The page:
The Georgia Writers Hall of Fame, begun by the University of Georgia Libraries in 2000, will receive a 2011 Governor’s Award in the Humanities Oct. 6 at an annual luncheon.
“We are delighted to learn that the Writers Hall of Fame will be recognized for fostering a greater appreciation of Georgia’s literary culture,” said Dr. P. Toby Graham, deputy university librarian.
The UGA Libraries established the Georgia Writers Hall of Fame to recognize Georgia writers, past and present, whose work reflects the character of the state – its land and its people.
The Governor’s Awards in the Humanities luncheon will be held at the Old Georgia Railroad Depot, according to Jamil Zainaldin, president of the Georgia Humanities Council. Also recognized at the event will be UGA English Professor Judith Ortiz Cofer, who was inducted into the writer’s hall of fame in 2010, and former Georgia Poet Laureate David Bottoms, inducted in 2009.
Calling the induction ceremony an “inspiring occasion,” history professor John Inscoe, editor of the New Georgia Encyclopedia, said the annual program is a very effective motivator to encourage people to “seek out and read these works.”
“I especially like the fact that the selection committee has always defined the state’s ‘writers’ in such broad terms – acknowledging the significance of the written work of people like Jimmy Carter, W.E.B. DuBois, and Elias Boudinot – and this year, songwriter Johnny Mercer,” Inscoe said. “As such, the Hall of Fame is as vital a resource for promoting Georgia history and culture as it is for the state’s more traditional literary heritage.”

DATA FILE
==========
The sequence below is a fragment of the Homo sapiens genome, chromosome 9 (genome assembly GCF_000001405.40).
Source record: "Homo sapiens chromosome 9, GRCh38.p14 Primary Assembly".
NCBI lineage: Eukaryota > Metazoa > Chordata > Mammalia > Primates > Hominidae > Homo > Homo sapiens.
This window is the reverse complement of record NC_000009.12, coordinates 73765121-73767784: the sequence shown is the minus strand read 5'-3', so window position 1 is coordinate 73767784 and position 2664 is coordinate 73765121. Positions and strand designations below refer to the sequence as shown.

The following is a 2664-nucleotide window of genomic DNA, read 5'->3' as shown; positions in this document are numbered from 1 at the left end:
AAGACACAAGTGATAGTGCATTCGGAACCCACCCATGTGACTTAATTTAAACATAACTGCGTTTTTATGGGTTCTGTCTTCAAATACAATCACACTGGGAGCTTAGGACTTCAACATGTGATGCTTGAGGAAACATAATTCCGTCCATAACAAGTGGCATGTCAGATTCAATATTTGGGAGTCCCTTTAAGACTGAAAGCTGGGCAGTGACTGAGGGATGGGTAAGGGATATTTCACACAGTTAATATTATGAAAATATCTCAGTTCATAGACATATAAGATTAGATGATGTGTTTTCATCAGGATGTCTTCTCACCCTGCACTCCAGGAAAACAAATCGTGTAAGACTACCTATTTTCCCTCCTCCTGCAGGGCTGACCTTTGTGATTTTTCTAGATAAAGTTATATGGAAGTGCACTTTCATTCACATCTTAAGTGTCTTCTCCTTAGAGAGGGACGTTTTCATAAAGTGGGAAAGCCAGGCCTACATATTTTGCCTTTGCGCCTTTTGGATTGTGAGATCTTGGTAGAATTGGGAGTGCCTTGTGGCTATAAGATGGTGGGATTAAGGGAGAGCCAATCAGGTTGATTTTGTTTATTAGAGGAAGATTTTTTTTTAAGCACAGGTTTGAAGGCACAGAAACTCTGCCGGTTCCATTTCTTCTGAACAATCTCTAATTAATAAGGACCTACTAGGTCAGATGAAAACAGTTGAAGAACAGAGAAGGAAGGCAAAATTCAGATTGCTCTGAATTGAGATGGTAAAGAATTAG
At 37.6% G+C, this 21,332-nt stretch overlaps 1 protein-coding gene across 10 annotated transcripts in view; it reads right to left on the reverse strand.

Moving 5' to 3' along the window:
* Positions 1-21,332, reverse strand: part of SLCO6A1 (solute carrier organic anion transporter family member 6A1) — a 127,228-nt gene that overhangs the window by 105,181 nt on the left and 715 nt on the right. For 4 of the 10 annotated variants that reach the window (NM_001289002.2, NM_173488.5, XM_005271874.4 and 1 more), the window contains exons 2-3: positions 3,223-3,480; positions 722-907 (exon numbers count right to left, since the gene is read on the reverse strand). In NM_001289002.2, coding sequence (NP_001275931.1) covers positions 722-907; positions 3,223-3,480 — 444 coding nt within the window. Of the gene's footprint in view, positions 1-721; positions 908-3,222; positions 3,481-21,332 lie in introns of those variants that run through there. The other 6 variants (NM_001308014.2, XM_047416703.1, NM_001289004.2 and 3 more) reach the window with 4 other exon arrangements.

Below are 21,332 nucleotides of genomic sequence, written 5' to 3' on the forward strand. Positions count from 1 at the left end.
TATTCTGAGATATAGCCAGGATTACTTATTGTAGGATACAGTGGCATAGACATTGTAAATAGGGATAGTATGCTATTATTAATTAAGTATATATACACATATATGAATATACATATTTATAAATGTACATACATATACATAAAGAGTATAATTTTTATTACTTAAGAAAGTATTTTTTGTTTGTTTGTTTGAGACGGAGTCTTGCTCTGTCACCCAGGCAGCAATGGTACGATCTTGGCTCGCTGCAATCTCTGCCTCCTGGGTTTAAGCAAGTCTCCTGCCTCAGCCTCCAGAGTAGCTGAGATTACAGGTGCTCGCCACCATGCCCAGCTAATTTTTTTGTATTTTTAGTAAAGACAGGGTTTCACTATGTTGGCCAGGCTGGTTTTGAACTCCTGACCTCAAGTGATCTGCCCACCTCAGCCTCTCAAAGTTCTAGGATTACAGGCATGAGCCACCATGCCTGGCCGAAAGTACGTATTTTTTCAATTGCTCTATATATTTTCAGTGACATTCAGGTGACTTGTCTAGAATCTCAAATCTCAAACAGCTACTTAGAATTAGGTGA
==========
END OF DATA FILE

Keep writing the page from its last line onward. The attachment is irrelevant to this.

English professor Hugh Ruppersburg, senior associate dean of the College of Arts and Sciences, serves as moderator for an annual discussion among the authors prior to the induction ceremony and said events surrounding the observance bring “much deserved recognition to the state’s writing community” by making people aware of Georgia’s long-established literary culture.
“This culture is a valuable resource for which the state and its citizens can be proud. Through its activities, the Georgia Writers Hall of Fame calls attention to the many accomplished writers who have lived and worked in the state,” Ruppersburg said.
Peggy Galis, an Athens resident who is a member of the Georgia Writers Hall of Fame Board of Judges, said the hall of fame and its ceremony provide “fascinating insights” into the authors.
“The introductions of each writer at the induction ceremony, usually by an academic expert steeped in that writer’s work, is an education, as well as an astute, in-depth explanation of that writer’s importance,” Galis said. “The acceptance speech of each living writer is often a new piece of literature in and of itself.”